Wearing it Well

2008 came and went and it was time for me to usher in the New Year with a traditional hangover and an all-too-early wake up call.  You’d think I’d have the common sense to either not push the limit of New Years Eve festivities or not plan to attend the first New Year’s Day bowl game – with an 11:00 AM kickoff, no less – but I think you will soon come to find that I am not necessarily a sensible person.

That position, however, does not hold true when it comes to fashion sense at sporting games.  As an avid sports fan, I’ve attended my fair share of sporting events and have seen my vision go blurry from watching countless hours of sports on Saturdays and Sundays ….. and Mondays and the occasional Thursday night.  I have also made my fair share of comments regarding fans and what I deem an obvious violation of fan attire etiquette.

Although women have, since the beginning of time, cornered the market on fashion sensibility, I maintain that men have carved out a nice little niche when it comes to defining what is acceptable sports fan attire and what is the equivalent of a fashion personal foul.  So it absolutely blows my mind that I find the overwhelming and vast majority of offenders to the sports dress code to be guys.

For those of you scratching your head right now and wondering why you should continue reading, let me present to you an overview of the universal sports dress code.

The fundamental foundation for wearing team colors to a sporting event is you must wear colors for one of the two teams playing in that game.  If you’re going to a Cubs-Cardinals game, wear either Cubs or Cardinals gear.  That’s it, plain and simple.  Just because you’re going to a baseball game does not mean you get to wear your San Diego Padres throwback jersey, unless of course you’re actually going to see the San Diego Padres.

There are varying degrees to which you can violate this rule, and these degrees are analogous to penalties in football.  A 5 yard penalty is not as offensive as a 10 yard penalty and so on.

The following faux pas are still in violation of the code, but in the grand scheme of things not that big a deal:

•    Wearing colors of another team within the same sport.  An example is the guy who wears his New England Patriots jersey to a Jets-Dolphins game.  He’s not there to support either of the two teams playing, but rather to boast the dynastic superiority his team has had over the two others in the last decade.   This is also tolerated when you’re attending a game in person but will be attending a viewing party for your team later (as is usually the case with New Years Day bowls, etc.)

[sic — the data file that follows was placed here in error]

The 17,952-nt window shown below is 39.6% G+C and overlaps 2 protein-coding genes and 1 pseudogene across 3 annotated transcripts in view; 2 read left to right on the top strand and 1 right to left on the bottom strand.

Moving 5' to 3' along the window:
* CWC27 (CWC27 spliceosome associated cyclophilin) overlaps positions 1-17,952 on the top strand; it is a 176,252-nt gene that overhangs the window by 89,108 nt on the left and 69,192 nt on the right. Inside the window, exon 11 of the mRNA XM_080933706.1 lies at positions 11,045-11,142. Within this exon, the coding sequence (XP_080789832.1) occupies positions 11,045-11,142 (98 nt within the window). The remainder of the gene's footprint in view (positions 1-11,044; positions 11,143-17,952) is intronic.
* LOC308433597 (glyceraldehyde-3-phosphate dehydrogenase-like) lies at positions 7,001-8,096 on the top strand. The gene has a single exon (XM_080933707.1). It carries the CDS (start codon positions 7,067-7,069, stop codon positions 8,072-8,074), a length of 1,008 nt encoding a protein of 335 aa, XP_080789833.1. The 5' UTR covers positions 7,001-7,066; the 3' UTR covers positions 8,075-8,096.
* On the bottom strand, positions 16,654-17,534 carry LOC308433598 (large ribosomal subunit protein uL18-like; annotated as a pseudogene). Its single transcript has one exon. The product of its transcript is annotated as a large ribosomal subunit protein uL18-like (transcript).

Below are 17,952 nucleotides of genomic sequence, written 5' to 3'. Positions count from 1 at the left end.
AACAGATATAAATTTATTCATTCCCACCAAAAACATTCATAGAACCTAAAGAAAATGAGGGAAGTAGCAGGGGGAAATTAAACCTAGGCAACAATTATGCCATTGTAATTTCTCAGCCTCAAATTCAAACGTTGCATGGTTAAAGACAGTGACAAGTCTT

•    Wearing a non-active player jersey.  This is when someone gets the team colors correct, but doesn’t realize the player whose jersey he’s wearing hasn’t played for that team in 5 years.  This leads to a subset of the fundamental rule that dictates once a player from your team either retires or is traded, you can no longer wear that player’s jersey in public.  Bite the bullet and go get a new one.  Official throwback jerseys do create a bit of a grey area, but the simple rule of thumb is if you cheered for a player as a grown adult, then it’s NOT a throwback jersey.

There are, however, more egregious violations of the code.

•    Wearing colors for a team from a different sport.  It’s wholly unacceptable to go to a New York Rangers game wearing a Yankees hat.  Leave it at home or get a new hat.  This rule also includes going to a college event with colors for the local pro team.  You can’t go watch the Temple Owls play hoops while sporting your Sixers gear.

•    Wearing colors for a team from a different city altogether.  Derived from the rule above, this is specific to the moron that wears a Minnesota Vikings jersey to a Duke basketball game or the guy who wears his FSU apparel to go watch the Braves.

The possible scenarios by which the sports dress code can be violated are virtually limitless, as is proved on an almost daily basis at venues all across our country.  I think it’s every sports dude’s responsibility to keep his buddies in check so as to not get flagged for wearing the wrong threads.  As for me, I need to go make room in my closet for my new Chad Pennington jersey …. right next to the Dan Marino, Jason Taylor and Zach Thomas jerseys I can no longer wear.


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